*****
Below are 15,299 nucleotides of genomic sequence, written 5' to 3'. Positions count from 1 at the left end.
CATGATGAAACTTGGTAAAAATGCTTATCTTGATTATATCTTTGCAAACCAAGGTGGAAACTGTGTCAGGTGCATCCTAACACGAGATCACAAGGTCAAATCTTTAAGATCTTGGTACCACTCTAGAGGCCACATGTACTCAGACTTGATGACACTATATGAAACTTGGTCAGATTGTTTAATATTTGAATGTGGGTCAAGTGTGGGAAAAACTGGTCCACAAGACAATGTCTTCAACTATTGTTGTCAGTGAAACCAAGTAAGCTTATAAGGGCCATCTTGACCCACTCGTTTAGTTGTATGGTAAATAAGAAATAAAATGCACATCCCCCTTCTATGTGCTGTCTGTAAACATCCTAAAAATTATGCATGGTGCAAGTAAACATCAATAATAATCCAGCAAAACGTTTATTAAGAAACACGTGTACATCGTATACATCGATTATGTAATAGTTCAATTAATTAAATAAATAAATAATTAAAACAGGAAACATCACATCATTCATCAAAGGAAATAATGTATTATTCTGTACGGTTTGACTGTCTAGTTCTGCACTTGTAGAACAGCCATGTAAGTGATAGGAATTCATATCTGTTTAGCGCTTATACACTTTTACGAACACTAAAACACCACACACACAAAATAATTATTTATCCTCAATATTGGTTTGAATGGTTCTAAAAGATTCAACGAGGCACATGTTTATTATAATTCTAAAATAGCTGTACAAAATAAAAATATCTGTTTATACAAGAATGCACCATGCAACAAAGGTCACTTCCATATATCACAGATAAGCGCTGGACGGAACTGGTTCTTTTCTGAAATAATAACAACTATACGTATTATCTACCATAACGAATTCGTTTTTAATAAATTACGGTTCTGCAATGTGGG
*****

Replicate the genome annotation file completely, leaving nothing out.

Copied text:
Below are 15,299 nucleotides of genomic sequence, written 5' to 3'. Positions count from 1 at the left end.
CATGATGAAACTTGGTAAAAATGCTTATCTTGATTATATCTTTGCAAACCAAGGTGGAAACTGTGTCAGGTGCATCCTAACACGAGATCACAAGGTCAAATCTTTAAGATCTTGGTACCACTCTAGAGGCCACATGTACTCAGACTTGATGACACTATATGAAACTTGGTCAGATTGTTTAATATTTGAATGTGGGTCAAGTGTGGGAAAAACTGGTCCACAAGACAATGTCTTCAACTATTGTTGTCAGTGAAACCAAGTAAGCTTATAAGGGCCATCTTGACCCACTCGTTTAGTTGTATGGTAAATAAGAAATAAAATGCACATCCCCCTTCTATGTGCTGTCTGTAAACATCCTAAAAATTATGCATGGTGCAAGTAAACATCAATAATAATCCAGCAAAACGTTTATTAAGAAACACGTGTACATCGTATACATCGATTATGTAATAGTTCAATTAATTAAATAAATAAATAATTAAAACAGGAAACATCACATCATTCATCAAAGGAAATAATGTATTATTCTGTACGGTTTGACTGTCTAGTTCTGCACTTGTAGAACAGCCATGTAAGTGATAGGAATTCATATCTGTTTAGCGCTTATACACTTTTACGAACACTAAAACACCACACACACAAAATAATTATTTATCCTCAATATTGGTTTGAATGGTTCTAAAAGATTCAACGAGGCACATGTTTATTATAATTCTAAAATAGCTGTACAAAATAAAAATATCTGTTTATACAAGAATGCACCATGCAACAAAGGTCACTTCCATATATCACAGATAAGCGCTGGACGGAACTGGTTCTTTTCTGAAATAATAACAACTATACGTATTATCTACCATAACGAATTCGTTTTTAATAAATTACGGTTCTGCAATGTGGG